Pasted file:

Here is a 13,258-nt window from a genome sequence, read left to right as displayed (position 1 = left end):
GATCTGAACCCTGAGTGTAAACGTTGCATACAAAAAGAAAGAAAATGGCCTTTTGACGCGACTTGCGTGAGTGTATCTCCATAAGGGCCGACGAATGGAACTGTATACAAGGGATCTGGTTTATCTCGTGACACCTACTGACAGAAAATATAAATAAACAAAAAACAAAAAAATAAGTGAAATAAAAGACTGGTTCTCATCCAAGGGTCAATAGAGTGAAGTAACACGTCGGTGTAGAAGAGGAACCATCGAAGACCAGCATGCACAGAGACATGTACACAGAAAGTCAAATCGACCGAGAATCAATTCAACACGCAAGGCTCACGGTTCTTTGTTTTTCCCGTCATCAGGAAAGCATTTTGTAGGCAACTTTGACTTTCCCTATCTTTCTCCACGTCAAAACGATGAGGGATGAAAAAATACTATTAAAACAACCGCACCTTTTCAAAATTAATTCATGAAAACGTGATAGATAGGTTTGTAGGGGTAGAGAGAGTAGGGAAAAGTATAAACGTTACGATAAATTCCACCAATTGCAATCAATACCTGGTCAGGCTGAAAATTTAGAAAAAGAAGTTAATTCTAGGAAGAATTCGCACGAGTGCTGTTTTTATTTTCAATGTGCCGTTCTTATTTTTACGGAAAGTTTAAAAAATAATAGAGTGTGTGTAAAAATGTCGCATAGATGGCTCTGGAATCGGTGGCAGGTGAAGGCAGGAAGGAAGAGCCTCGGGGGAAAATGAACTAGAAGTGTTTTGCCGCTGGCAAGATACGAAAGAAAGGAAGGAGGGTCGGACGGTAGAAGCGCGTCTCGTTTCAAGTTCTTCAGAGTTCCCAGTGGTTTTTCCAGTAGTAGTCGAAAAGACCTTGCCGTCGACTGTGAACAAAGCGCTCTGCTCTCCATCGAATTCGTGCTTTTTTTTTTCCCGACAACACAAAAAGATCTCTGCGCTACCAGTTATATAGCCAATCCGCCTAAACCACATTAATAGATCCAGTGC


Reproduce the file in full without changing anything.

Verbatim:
Here is a 13,258-nt window from a genome sequence, read left to right as displayed (position 1 = left end):
GATCTGAACCCTGAGTGTAAACGTTGCATACAAAAAGAAAGAAAATGGCCTTTTGACGCGACTTGCGTGAGTGTATCTCCATAAGGGCCGACGAATGGAACTGTATACAAGGGATCTGGTTTATCTCGTGACACCTACTGACAGAAAATATAAATAAACAAAAAACAAAAAAATAAGTGAAATAAAAGACTGGTTCTCATCCAAGGGTCAATAGAGTGAAGTAACACGTCGGTGTAGAAGAGGAACCATCGAAGACCAGCATGCACAGAGACATGTACACAGAAAGTCAAATCGACCGAGAATCAATTCAACACGCAAGGCTCACGGTTCTTTGTTTTTCCCGTCATCAGGAAAGCATTTTGTAGGCAACTTTGACTTTCCCTATCTTTCTCCACGTCAAAACGATGAGGGATGAAAAAATACTATTAAAACAACCGCACCTTTTCAAAATTAATTCATGAAAACGTGATAGATAGGTTTGTAGGGGTAGAGAGAGTAGGGAAAAGTATAAACGTTACGATAAATTCCACCAATTGCAATCAATACCTGGTCAGGCTGAAAATTTAGAAAAAGAAGTTAATTCTAGGAAGAATTCGCACGAGTGCTGTTTTTATTTTCAATGTGCCGTTCTTATTTTTACGGAAAGTTTAAAAAATAATAGAGTGTGTGTAAAAATGTCGCATAGATGGCTCTGGAATCGGTGGCAGGTGAAGGCAGGAAGGAAGAGCCTCGGGGGAAAATGAACTAGAAGTGTTTTGCCGCTGGCAAGATACGAAAGAAAGGAAGGAGGGTCGGACGGTAGAAGCGCGTCTCGTTTCAAGTTCTTCAGAGTTCCCAGTGGTTTTTCCAGTAGTAGTCGAAAAGACCTTGCCGTCGACTGTGAACAAAGCGCTCTGCTCTCCATCGAATTCGTGCTTTTTTTTTTCCCGACAACACAAAAAGATCTCTGCGCTACCAGTTATATAGCCAATCCGCCTAAACCACATTAATAGATCCAGTGC